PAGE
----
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In circumstances like those in which Gadi’s parents found themselves after the birth of their darling boy, community often becomes more important to many of us than ever before. Gadi was born premature at 31 weeks. After spending 4.5 weeks in the NICU, he was sent home with his parents Sylvia and Aron, the doctors assuring them that everything was fine. While they were thrilled to have their baby home, Sylvia and Aron noticed that something was not quite right with his development. Gadi’s pediatrician explained that Gadi’s issues were due to being born early and told his parents everything would get easier, but that simply was not happening. Sylvia says, “After taking him for an early intervention evaluation and to several specialists, we finally got some answers.”
When their son Gadi was diagnosed with cerebral palsy (CP) at seven months old, Sylvia remembers feeling “very lost and alone. It was not easy for us to ask for or take any help, but when I finally made the call I was glad I did. Chai Lifeline made us feel like we belonged and gave us the support we needed.”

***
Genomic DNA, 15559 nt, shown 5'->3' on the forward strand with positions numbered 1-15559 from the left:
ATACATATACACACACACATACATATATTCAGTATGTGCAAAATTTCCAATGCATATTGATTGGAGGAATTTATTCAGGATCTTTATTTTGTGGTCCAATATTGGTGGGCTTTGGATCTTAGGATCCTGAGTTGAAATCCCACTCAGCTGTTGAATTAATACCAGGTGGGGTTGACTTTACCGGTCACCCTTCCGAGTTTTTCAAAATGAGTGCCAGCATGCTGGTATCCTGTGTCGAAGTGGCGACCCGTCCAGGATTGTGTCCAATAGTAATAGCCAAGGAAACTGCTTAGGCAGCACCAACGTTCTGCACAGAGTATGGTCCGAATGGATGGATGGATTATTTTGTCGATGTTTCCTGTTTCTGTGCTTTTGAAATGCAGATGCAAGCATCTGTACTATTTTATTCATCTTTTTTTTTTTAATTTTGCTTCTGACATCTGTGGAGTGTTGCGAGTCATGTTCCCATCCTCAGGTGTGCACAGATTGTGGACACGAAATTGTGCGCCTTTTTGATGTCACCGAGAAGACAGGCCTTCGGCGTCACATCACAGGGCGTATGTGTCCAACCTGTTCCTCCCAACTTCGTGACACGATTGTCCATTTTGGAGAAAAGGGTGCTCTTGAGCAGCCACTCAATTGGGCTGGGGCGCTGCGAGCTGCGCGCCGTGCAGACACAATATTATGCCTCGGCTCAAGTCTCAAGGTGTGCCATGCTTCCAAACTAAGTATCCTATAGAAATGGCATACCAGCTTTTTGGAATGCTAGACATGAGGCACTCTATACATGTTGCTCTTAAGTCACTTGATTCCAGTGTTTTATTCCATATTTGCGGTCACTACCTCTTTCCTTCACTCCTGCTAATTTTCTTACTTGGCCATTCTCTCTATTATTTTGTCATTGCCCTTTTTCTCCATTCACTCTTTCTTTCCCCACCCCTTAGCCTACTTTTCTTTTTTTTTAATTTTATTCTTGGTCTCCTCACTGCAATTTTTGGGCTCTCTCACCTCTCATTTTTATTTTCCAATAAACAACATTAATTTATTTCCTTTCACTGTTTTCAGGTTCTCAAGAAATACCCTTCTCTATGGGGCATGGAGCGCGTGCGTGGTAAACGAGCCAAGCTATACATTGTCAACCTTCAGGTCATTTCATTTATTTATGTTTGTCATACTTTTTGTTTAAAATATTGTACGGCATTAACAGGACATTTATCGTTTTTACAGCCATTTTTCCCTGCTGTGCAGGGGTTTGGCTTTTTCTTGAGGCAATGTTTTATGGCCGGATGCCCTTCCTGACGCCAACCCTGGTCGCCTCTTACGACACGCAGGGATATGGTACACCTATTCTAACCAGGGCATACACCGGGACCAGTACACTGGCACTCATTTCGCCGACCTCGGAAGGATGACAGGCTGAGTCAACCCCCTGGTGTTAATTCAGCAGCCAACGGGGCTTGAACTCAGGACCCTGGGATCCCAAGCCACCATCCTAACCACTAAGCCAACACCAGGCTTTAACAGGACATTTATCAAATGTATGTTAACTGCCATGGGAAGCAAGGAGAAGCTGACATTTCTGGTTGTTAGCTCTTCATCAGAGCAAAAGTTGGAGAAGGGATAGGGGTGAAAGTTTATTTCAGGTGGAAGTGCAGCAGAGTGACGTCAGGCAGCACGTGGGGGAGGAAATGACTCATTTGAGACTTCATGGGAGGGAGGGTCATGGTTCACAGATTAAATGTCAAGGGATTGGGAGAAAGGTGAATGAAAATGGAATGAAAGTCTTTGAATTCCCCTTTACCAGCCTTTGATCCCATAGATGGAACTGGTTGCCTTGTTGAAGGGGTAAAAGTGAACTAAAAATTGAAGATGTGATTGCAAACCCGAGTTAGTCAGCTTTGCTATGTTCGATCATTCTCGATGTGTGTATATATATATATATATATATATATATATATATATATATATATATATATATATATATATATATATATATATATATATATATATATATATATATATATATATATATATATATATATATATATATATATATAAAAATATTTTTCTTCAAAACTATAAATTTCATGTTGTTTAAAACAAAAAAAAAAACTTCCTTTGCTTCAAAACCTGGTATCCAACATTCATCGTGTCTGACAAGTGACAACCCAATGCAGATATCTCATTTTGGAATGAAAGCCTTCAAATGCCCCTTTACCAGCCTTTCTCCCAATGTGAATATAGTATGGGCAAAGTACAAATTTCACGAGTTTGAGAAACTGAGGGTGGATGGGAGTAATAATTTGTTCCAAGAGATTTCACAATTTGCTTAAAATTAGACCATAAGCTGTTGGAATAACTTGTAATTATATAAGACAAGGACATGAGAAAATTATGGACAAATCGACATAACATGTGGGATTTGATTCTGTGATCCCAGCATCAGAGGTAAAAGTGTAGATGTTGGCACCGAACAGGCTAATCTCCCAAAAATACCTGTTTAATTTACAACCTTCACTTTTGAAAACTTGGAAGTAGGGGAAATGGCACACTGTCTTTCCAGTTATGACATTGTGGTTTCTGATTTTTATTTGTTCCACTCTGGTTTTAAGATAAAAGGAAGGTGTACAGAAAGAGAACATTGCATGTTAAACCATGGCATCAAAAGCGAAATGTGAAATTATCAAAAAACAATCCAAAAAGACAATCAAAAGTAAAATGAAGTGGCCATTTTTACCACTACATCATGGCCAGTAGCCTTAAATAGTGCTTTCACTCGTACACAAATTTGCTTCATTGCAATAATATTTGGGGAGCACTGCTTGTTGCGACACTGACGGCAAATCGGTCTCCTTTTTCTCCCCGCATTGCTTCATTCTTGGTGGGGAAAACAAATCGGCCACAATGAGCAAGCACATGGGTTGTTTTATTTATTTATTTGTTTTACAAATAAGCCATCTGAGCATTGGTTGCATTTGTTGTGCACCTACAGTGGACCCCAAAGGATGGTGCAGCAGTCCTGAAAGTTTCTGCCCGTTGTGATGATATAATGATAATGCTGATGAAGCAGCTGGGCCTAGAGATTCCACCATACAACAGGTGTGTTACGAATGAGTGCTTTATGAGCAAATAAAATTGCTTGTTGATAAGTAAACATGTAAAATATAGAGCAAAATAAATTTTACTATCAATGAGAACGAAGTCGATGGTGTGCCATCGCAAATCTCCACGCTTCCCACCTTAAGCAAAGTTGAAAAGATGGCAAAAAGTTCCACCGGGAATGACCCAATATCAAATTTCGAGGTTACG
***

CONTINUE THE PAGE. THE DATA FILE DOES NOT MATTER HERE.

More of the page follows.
Photos care of @lifewithgadi IG
We all need a little help sometimes. The Southern Marin Mothers’ Club (SMMC), run entirely by 70+ enthusiastic mom and dad volunteers, recognizes this. The club supports its members while engaging in meaningful philanthropic work to benefit local nonprofits that support parents, children, and families. For their 2018-2019 fundraising term, SMMC formed a partnership with Novato-based Gilead House, whose mission is one all SMMC members can get behind: housing homeless single mothers and their children.
Photos care of Gilead House
Holly and her family had just moved to Marin when their eldest child, Ellie, was 15 months old. Holly was newly pregnant with her second child and wanted to find a safe, easy place to take Ellie to play outside. She joined Pixie Park on the recommendation of a neighbor and was hooked. The lovely enclosed playground was a lifesaver because Holly didn't have to worry about Ellie running away or into the street - so much so that even when she was nine months pregnant Holly continued to feel comfortable bringing Ellie there.
Photos care of Julia Zave Photography
When you see POW! and WOW! what comes to mind? Caped community-defending superheroes? If so, then you’re on the right track when considering the non-profit foundation POW! WOW!. Drawing a link to masked crime fighters is not how POW! WOW!’s name originated, though. POW! = the impact that art has on people and WOW! = the reaction people have when seeing art. Together, POW WOW = a Native American term describing a gathering celebrating culture, music, and art. People gathering to create and celebrate art and culture? Sounds like community-promoting superhero work to us, and it makes us want to shout, “POW! WOW!”